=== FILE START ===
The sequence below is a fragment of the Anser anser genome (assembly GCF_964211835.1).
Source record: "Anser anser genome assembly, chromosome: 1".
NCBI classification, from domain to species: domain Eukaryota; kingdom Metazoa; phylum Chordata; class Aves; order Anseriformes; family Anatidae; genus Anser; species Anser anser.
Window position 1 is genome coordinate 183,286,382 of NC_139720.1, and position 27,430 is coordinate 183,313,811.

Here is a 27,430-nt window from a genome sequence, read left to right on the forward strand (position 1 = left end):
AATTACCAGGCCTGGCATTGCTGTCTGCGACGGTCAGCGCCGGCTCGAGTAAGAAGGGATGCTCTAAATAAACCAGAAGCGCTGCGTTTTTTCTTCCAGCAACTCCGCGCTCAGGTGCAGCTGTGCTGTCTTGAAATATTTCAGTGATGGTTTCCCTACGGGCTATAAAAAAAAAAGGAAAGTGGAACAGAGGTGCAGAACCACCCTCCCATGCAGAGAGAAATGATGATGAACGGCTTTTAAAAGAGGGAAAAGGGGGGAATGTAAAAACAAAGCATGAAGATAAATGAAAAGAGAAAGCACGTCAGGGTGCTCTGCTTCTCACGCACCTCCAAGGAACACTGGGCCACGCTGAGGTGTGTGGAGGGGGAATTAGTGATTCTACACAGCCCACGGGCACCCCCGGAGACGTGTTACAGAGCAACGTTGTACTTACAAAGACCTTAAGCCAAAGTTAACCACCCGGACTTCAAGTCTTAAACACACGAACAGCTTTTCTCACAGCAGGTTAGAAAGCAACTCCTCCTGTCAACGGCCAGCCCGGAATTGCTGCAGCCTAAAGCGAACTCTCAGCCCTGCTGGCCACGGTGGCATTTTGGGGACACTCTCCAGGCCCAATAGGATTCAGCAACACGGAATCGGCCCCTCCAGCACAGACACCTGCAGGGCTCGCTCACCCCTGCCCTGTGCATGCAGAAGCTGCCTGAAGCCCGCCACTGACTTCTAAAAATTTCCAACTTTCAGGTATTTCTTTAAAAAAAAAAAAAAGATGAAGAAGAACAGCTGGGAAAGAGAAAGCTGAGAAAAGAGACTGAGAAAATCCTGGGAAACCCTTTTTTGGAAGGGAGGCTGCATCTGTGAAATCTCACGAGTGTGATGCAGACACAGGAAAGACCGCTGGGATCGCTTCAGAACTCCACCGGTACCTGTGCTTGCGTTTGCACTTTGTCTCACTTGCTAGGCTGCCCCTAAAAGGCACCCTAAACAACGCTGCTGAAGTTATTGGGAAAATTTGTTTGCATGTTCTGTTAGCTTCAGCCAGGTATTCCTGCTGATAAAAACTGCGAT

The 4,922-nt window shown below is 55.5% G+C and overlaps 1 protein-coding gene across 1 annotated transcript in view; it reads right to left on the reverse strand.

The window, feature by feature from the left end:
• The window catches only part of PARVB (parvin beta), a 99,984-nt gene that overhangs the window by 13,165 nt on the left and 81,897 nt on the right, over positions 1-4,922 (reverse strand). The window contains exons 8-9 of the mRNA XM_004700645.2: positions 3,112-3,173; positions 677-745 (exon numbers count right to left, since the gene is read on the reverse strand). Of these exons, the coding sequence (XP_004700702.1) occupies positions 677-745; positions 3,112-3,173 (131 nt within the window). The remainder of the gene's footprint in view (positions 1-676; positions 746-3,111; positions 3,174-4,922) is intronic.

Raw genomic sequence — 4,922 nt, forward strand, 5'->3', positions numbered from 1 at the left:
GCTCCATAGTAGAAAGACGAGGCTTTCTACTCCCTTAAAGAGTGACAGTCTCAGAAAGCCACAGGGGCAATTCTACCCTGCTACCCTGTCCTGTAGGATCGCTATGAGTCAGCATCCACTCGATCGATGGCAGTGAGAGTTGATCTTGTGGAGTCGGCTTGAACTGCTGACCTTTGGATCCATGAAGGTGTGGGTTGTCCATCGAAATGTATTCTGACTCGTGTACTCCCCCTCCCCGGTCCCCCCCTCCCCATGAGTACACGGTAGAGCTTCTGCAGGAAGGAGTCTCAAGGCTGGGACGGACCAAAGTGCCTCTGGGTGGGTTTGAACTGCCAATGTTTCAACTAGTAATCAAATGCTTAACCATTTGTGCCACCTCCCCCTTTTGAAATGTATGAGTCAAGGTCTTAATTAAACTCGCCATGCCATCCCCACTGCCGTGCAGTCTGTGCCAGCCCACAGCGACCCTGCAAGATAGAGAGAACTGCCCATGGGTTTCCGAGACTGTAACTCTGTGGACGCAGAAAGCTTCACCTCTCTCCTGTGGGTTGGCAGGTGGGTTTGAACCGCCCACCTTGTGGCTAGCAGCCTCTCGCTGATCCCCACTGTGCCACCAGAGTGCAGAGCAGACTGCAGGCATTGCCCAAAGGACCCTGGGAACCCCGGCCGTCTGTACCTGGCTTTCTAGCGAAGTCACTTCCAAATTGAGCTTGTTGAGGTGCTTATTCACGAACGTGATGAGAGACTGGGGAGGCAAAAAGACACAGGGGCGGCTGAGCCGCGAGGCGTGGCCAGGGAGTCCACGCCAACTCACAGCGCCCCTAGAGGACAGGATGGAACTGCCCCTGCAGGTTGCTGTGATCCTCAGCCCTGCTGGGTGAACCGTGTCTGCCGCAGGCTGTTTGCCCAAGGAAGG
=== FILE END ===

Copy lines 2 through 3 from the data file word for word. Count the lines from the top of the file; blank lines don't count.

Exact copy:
Source record: "Anser anser genome assembly, chromosome: 1".
NCBI classification, from domain to species: domain Eukaryota; kingdom Metazoa; phylum Chordata; class Aves; order Anseriformes; family Anatidae; genus Anser; species Anser anser.